Just last weekend, I went through our medicine cabinet... and I did pat myself on the back. Most of what's left I'll be taking with me as we travel, just in case someone has a headache or our daughter's allergy induced asthma starts acting up as we leave the dryness of this desert climate. As we do laundry, we pull out those clothes that don't look quite as faded by the line drying under the Sahara sun and stash those in suitcases. Most of the rest of our clothing will be given away.

I could keep on going with additional examples of how each couple of days, each weekend, I continue to direct my family through this gradual culling, but I'm pretty sure you get the picture.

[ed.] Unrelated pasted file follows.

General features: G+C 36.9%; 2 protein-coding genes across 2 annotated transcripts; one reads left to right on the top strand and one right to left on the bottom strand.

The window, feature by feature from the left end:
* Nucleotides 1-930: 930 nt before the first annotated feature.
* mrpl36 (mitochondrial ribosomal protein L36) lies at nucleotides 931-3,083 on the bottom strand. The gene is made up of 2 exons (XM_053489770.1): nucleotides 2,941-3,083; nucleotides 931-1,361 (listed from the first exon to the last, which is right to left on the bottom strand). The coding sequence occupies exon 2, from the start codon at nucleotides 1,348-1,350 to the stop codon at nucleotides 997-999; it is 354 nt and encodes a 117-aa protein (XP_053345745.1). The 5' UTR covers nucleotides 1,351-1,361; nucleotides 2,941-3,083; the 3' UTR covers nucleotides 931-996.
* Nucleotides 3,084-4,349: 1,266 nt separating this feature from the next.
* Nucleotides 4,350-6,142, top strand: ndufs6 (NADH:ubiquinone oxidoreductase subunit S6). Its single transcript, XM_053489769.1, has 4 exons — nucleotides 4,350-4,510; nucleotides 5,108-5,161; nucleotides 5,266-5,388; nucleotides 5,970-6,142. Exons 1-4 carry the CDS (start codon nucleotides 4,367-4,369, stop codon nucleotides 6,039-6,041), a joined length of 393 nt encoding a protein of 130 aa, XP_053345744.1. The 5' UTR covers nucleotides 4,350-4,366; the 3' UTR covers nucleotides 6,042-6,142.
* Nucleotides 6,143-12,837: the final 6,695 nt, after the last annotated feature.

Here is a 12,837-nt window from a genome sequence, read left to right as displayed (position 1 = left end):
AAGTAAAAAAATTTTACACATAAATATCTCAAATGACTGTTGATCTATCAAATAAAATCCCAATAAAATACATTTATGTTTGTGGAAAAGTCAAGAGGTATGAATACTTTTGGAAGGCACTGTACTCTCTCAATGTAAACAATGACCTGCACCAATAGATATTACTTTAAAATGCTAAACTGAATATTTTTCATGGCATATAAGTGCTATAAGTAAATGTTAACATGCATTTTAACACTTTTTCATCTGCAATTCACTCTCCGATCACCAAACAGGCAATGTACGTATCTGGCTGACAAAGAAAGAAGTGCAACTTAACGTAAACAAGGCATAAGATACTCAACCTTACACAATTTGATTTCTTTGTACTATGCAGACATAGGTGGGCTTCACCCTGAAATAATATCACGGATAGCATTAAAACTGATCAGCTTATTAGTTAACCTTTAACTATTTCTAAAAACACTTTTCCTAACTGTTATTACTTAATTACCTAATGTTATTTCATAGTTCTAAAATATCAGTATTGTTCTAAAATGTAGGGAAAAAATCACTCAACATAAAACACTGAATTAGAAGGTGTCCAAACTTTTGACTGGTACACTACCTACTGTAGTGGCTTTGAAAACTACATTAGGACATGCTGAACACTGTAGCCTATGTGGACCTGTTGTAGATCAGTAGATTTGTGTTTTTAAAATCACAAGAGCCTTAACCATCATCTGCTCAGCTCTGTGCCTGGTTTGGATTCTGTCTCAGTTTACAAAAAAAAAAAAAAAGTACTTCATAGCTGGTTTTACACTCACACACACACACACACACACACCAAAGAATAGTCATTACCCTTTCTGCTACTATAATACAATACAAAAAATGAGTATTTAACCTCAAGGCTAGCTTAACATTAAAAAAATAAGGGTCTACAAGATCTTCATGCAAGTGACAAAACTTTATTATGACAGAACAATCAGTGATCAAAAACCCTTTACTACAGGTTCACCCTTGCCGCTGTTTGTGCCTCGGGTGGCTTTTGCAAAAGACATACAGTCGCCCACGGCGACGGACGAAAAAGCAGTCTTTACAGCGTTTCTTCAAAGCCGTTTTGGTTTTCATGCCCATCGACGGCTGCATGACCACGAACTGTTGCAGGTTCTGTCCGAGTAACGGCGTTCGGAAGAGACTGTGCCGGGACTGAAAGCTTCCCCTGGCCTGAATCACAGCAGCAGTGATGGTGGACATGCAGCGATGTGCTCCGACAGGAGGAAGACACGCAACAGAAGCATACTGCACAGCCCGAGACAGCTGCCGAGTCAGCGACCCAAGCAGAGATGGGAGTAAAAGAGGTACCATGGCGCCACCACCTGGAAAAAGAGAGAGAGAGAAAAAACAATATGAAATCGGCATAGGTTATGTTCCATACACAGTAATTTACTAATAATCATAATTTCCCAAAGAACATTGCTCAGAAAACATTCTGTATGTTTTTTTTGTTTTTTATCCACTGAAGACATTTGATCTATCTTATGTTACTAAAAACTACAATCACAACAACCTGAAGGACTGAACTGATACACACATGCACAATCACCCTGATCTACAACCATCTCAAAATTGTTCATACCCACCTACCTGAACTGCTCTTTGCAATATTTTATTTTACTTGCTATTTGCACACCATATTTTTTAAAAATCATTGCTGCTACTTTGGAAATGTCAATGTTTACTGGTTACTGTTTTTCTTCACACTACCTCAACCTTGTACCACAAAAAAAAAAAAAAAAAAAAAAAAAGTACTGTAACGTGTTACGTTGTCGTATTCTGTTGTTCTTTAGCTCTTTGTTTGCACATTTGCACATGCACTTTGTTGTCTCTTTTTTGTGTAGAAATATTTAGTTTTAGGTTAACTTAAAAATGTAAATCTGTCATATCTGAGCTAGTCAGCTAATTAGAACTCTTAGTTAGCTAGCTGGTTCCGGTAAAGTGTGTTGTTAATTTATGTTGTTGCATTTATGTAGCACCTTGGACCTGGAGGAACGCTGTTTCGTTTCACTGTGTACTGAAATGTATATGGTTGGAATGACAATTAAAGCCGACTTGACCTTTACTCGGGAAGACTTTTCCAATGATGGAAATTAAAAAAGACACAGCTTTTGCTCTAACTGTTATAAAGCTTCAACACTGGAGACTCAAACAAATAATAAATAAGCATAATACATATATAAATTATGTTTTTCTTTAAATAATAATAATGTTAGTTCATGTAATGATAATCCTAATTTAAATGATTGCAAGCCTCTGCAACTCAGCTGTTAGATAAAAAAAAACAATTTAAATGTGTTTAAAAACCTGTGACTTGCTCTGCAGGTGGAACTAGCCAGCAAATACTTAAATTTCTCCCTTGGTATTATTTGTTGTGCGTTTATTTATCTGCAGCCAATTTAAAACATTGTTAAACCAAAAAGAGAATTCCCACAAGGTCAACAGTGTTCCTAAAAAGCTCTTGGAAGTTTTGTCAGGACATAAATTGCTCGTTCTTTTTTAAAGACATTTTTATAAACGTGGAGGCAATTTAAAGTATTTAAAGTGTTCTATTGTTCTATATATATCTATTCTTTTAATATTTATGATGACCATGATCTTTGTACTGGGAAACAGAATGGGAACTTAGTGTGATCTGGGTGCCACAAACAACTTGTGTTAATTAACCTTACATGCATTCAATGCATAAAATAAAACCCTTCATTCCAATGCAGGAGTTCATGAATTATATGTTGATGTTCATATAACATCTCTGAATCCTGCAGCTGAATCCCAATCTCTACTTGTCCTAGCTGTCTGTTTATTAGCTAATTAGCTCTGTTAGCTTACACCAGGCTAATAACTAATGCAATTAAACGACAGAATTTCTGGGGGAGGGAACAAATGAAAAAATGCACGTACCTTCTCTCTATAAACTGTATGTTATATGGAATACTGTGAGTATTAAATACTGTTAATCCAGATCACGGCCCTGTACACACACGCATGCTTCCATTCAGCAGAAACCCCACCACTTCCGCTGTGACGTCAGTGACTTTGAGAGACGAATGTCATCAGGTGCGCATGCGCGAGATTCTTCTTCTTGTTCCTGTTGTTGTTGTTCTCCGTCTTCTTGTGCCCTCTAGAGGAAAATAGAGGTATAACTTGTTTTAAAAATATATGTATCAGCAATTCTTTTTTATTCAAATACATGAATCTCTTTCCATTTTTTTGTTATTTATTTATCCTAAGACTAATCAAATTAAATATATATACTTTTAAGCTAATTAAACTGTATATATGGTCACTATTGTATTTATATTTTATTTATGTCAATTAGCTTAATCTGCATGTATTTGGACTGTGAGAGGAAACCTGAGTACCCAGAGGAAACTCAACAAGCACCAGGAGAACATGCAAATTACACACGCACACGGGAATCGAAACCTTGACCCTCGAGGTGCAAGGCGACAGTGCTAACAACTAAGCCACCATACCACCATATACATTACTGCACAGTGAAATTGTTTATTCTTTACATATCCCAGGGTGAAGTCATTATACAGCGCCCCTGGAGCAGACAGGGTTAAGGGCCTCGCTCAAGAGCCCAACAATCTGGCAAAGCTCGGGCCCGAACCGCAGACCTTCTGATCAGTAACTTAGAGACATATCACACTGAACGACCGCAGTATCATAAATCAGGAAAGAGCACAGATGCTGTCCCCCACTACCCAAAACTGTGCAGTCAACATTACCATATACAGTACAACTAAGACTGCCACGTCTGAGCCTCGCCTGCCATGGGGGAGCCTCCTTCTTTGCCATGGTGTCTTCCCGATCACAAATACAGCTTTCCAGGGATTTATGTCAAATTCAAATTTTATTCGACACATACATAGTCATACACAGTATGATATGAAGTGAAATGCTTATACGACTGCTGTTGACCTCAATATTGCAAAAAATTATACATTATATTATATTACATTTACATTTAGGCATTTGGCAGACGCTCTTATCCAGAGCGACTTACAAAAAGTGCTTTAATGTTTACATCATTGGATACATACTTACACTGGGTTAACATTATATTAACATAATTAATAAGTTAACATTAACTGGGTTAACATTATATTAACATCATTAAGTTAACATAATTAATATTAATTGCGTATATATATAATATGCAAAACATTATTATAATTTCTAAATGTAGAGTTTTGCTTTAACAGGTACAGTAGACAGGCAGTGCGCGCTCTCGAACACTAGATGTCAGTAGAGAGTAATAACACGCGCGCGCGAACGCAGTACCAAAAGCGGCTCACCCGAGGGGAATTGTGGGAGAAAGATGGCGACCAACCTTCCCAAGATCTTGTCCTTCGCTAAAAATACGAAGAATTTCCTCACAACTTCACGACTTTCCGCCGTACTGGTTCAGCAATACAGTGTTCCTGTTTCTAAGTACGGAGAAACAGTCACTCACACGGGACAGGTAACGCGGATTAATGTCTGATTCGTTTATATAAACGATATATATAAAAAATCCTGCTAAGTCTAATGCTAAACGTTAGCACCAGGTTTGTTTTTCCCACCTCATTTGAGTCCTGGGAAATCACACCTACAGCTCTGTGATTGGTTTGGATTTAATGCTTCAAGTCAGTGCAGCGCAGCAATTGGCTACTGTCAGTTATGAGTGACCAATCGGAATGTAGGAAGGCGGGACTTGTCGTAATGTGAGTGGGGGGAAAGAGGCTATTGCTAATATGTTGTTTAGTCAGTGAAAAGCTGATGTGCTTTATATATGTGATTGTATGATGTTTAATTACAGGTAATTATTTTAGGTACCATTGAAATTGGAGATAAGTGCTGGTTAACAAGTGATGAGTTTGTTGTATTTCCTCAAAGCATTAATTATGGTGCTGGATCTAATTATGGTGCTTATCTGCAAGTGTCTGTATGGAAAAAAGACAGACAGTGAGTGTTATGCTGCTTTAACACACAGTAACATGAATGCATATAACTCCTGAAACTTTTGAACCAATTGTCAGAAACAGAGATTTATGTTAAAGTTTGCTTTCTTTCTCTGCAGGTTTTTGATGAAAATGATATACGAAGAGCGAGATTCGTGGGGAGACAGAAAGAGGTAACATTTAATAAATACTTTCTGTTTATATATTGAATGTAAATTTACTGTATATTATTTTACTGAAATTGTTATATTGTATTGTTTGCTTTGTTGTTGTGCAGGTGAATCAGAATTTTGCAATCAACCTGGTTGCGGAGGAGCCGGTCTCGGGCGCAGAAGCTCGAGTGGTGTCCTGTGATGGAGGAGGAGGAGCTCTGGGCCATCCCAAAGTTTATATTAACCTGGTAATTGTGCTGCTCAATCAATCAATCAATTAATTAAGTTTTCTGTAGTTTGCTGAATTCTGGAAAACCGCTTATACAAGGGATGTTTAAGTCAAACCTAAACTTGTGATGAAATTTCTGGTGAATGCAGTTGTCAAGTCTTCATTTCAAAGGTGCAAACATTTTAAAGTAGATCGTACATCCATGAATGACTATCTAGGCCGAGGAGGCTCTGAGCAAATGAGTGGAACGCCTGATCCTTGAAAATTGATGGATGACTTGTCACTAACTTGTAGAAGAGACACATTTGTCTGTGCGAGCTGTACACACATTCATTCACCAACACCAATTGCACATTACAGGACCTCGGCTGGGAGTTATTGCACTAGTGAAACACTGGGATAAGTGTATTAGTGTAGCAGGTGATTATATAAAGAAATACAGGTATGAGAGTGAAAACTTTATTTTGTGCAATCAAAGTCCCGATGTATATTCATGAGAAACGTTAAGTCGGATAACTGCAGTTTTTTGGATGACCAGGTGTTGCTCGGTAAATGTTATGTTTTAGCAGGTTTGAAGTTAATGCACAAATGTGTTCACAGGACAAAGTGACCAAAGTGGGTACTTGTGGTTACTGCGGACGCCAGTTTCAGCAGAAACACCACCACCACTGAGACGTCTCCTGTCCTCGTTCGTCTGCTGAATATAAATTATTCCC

Frankly, it feels great - the confidence that we've stewarded our little treasures and delights well and that when we get to that final pack and our last few days in country, I won't be discovering anything forgotten... or have my family demanding that I seek therapy due to excessive hoarding.

This week, in fact, we're enjoying Craisins on our salads!

How do you keep from being hunted by those hounds of hoarding?

Do you feel this is a stewardship issue or not?

Can you share about a time in your life where a fear of inadequate provision for the future prevented you from thoroughly celebrating the moment?

Other posts in this series of preparing to leave the field: